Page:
Evaluation of bench-scale acid mine drainage (AMD) bioremediation tests: Water-quality monitoring and data interpretation

Status Start Date End Date Locations
completed Jan 1, 1950 Jul 31, 2011 Clay, Daviess, Dubois, Gibson, Greene, Knox, Martin, Posey, Spencer, Sullivan,
Vanderburgh, Vigo, Warrick
Director: Tracy Branam
Other Researchers: John B. Comer
Funding: Indiana Department of Natural Resources (DNR) - Division of Reclamation (DOR)
Issue: Low-volume flows of highly acidic water seep from abandoned and reclaimed coal mines at many locations in southwestern Indiana. The water contains high concentrations of sulfate and toxic metals. These seeps are a significant source of pollution in surface water of the region.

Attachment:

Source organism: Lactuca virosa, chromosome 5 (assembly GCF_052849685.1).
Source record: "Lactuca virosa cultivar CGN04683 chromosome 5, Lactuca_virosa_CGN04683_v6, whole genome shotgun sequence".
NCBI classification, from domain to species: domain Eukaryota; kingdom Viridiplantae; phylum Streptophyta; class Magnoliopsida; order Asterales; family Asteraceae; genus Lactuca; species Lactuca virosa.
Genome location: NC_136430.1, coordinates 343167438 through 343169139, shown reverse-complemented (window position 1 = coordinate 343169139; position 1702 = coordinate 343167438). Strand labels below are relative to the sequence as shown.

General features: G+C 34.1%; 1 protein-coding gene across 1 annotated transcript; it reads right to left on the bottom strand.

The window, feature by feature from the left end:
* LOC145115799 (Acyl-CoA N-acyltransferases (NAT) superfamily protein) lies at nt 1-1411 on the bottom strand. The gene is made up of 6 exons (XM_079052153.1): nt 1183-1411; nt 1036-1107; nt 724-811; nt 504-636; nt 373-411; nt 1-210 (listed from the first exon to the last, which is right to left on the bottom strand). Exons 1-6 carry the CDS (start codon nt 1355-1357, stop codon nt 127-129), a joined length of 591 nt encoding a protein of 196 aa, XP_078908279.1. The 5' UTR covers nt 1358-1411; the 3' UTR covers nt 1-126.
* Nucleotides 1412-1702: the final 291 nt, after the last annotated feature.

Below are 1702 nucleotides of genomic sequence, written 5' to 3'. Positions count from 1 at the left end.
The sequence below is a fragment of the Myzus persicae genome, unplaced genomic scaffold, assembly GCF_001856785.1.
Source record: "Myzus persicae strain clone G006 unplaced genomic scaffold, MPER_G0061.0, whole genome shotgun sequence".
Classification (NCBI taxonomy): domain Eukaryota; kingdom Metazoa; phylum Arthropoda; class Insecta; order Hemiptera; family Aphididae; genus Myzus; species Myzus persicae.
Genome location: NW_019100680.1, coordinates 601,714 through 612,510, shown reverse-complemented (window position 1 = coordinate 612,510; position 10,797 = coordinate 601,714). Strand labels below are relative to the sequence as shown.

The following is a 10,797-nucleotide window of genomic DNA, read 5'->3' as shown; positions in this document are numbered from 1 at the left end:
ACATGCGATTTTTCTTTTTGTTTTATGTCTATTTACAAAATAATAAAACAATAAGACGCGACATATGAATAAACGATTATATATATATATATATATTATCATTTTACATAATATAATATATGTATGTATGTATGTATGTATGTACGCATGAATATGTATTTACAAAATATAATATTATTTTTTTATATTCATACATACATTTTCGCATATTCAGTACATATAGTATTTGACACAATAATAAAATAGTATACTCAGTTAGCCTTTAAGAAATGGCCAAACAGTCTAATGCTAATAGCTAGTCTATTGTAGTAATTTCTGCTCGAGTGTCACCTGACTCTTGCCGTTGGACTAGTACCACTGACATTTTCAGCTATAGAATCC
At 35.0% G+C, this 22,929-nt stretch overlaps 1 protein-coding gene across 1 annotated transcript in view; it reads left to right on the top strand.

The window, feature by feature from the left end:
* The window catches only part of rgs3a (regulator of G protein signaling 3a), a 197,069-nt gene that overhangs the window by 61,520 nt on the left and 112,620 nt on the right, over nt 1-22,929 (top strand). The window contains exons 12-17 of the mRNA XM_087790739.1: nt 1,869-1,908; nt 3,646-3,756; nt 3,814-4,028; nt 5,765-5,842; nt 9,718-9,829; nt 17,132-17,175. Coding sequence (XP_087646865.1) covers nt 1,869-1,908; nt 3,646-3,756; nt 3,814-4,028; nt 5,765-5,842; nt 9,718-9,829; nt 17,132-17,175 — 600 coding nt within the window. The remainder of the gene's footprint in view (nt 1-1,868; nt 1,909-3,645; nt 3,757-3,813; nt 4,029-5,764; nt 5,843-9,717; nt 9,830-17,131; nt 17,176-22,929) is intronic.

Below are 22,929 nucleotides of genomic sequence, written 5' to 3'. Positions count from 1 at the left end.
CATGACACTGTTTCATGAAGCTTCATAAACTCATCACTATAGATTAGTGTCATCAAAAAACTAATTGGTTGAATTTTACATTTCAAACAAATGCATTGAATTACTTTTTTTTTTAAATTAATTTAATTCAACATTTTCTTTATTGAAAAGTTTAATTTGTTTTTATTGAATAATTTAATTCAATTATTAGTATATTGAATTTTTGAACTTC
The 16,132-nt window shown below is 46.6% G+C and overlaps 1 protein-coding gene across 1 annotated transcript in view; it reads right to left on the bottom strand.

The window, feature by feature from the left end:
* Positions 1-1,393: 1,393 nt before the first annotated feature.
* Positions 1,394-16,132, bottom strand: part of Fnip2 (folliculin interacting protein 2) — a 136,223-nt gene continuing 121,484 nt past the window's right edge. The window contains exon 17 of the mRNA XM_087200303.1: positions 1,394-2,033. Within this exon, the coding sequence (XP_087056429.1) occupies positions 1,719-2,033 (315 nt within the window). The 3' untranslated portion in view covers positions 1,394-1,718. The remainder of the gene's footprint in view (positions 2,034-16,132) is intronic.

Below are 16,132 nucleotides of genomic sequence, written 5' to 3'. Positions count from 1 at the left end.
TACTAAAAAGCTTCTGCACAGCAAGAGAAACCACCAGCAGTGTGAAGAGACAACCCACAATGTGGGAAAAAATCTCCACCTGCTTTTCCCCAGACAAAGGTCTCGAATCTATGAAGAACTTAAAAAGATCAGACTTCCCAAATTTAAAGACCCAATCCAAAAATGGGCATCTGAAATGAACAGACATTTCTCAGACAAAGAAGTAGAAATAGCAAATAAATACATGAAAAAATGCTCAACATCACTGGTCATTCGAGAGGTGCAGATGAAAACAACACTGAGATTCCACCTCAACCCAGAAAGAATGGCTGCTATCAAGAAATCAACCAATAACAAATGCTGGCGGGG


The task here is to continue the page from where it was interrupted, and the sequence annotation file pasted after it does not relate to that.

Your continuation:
Objective: This research is designed to treat these seeps so that the concentration of acidity, sulfate, and toxic metals is much reduced or eliminated.
Approach: A series of bench-scale bioreactor cells has been designed that promote the action of microbes to remediate acidic water flowing from these seeps. Biweekly monitoring will determine which bioreactor cell design is best for field application.
Benefits: Eliminating the toxic outflows from acidic seeps in coal-mined lands will significantly reduce pollution in the surface water of southwestern Indiana. Much improved habitats for aquatic life in Indiana's rivers, lakes, and wetlands will result.